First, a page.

The views and opinions expressed in this article are those of the authors and do not necessarily reflect the opinion of Michael Kummer.
In this guest blog, the artist Jeremy Gilbertson offers practical suggestions of how to get to know yourself better. By cutting out noise, Jeremy demonstrates how to find time for oneself and others.
Everybody has an inner voice. The challenge lies in our ability to discern its light tones amidst an orchestra of competing noise that cascades from external sources and within our own minds. We are conductors of our own creativity, but without encouraging the soft melody of the fourth chair viola, while reigning in the thunderous rumble of the low brass section, our ideas, theories and potential may never find their way out. This is a story about space, time and finding your voice.
Guest blog by Jeremy Gilbertson
Jeremy is a multidisciplinary thinker and creator. His company, Tunewelders creates unique music and audio experiences for film, television, advertising, and gaming. He is the producer and host of the podcast, Music Is, where he interviews creators about their process and their definition of music. You can learn more about Jeremy Gilbertson on his web page, Twitter, and Instagram profiles. If you are interested in music, also check out his Music Is podcast on iTunes.
How to find your voice
We can often find ourselves in a desperately scattered mindset, founded in our own perceived level of busy, that elevates in priority over even the most critical biological needs. Busy is a badge that we wear to justify our existence. We traded our insatiable curiosity for the tornado of busy that we modeled in the world around us.
What do you say when a friend calls to say hello?
Man, I’m slammed. Crazy busy.
The time is always right to slow down and reconnect with the simple nature of truly knowing ourselves. Maybe you are busy, but are you busier than Ben Franklin? One of the most prolific inventors, philosophers, writers and statesmen in history lived by the Five Hour Rule. One hour, five days a week was dedicated and vigorously protected for learning, creation and the attainment of knowledge. Similarly, I learned to protect the first 90 minutes of each day for the same purpose.
Know who you are
Finding slack in the system is not the same as being a slacker.
Josh Waitzkin, who was the subject of the movie, Searching for Bobby Fisher, wrote an extraordinary book called The Art of Learning. In this book, he breaks down the process he used to become a chess champion, a Tai Chi champion and launch his road to success in the world of Brazilian Ju-Jitsu.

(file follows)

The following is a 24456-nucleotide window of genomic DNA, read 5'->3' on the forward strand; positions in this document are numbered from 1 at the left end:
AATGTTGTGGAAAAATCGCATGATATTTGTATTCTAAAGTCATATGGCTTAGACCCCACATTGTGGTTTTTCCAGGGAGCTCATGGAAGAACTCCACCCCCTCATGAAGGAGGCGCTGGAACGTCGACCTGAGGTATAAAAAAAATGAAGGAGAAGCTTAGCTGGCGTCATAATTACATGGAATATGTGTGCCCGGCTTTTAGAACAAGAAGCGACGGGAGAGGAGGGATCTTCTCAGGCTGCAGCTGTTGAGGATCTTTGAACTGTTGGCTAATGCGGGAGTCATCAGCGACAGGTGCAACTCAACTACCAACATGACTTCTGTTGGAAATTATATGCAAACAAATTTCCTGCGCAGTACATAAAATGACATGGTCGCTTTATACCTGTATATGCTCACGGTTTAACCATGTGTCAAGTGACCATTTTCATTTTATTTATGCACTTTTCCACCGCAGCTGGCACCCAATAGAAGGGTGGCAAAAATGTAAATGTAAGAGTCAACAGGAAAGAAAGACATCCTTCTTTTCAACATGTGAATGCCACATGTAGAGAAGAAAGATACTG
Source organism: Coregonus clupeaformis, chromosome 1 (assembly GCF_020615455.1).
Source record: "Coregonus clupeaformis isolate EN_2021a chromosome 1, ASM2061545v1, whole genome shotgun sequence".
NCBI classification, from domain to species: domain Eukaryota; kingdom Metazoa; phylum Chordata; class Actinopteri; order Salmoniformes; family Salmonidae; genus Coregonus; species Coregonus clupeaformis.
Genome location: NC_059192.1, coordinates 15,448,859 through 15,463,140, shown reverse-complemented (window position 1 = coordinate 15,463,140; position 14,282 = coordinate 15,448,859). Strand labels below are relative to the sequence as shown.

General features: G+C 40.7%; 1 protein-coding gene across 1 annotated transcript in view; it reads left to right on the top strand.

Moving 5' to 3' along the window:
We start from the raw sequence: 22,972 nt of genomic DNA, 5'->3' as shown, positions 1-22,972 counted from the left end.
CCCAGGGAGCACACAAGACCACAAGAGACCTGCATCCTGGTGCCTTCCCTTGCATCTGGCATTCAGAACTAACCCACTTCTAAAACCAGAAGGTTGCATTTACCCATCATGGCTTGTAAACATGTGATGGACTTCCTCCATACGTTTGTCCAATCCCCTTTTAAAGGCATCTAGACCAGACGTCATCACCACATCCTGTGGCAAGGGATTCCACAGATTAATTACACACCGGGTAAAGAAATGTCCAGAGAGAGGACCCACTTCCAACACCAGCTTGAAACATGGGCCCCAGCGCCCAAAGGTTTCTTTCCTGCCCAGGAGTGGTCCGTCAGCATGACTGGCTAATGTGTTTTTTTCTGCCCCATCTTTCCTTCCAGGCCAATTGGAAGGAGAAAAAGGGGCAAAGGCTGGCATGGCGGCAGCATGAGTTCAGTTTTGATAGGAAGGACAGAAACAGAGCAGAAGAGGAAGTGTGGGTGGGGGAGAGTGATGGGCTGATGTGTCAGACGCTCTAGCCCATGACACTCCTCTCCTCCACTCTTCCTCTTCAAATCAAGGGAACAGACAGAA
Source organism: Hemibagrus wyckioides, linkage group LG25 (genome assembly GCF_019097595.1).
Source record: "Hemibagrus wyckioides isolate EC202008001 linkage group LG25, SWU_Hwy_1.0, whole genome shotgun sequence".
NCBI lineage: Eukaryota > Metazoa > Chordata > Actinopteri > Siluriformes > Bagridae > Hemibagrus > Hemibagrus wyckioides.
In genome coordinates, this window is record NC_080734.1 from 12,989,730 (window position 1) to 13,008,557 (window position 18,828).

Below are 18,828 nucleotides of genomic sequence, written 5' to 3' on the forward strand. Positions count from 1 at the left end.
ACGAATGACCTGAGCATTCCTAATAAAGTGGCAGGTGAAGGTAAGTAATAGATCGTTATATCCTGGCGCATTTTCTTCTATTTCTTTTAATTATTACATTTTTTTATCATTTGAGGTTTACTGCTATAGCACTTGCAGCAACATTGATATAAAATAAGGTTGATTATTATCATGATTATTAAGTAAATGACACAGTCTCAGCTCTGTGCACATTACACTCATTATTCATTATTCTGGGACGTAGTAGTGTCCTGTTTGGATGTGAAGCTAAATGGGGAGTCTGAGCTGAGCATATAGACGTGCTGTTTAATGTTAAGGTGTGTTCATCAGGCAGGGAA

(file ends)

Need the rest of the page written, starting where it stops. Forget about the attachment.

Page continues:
One of the most important factors for Waitzkin is the idea of creating space.
“I have built a life around having empty space for the development of my ideas for the creative process. And for the cultivation of a physiological state which is receptive enough to tune in very, very deeply to people I work with. In the creative process, it’s so easy to drive for efficiency and take for granted the really subtle internal work that it takes to play on that razor’s edge.”
How to discover yourself
Space is a musical element that can create and release tension. It allows the character of the music that precedes it and follows it to be embraced with more focused attention. Audio engineers create space by carving up the frequency spectrum of the human ear to secure an optimized path for a particular voice or instrument. Think of space as a little slack in the system that coaxes your inner voice off of its anonymous perch comfortably nestled among the cacophony of distracting and often useless signals.
Once you create the space, you need to protect it – gently. Walls are barriers that, through brute force and the full support of physics, enforce hard limits on ingress and egress. With traditional walls, we are not prepared to receive something transformationally unexpected. Protect your space by using walls similar to those in the cells of our body. They serve as a permeable checkpoint that carefully regulates what comes into the ecosystem and what is permitted to leave.
How to create space for yourself
Creating space is not easy, but it is achievable with focus, dedication, and practice. By finding slack in the system, you can create positive feedback loops that cultivate ideas and trigger passions you never even knew you had.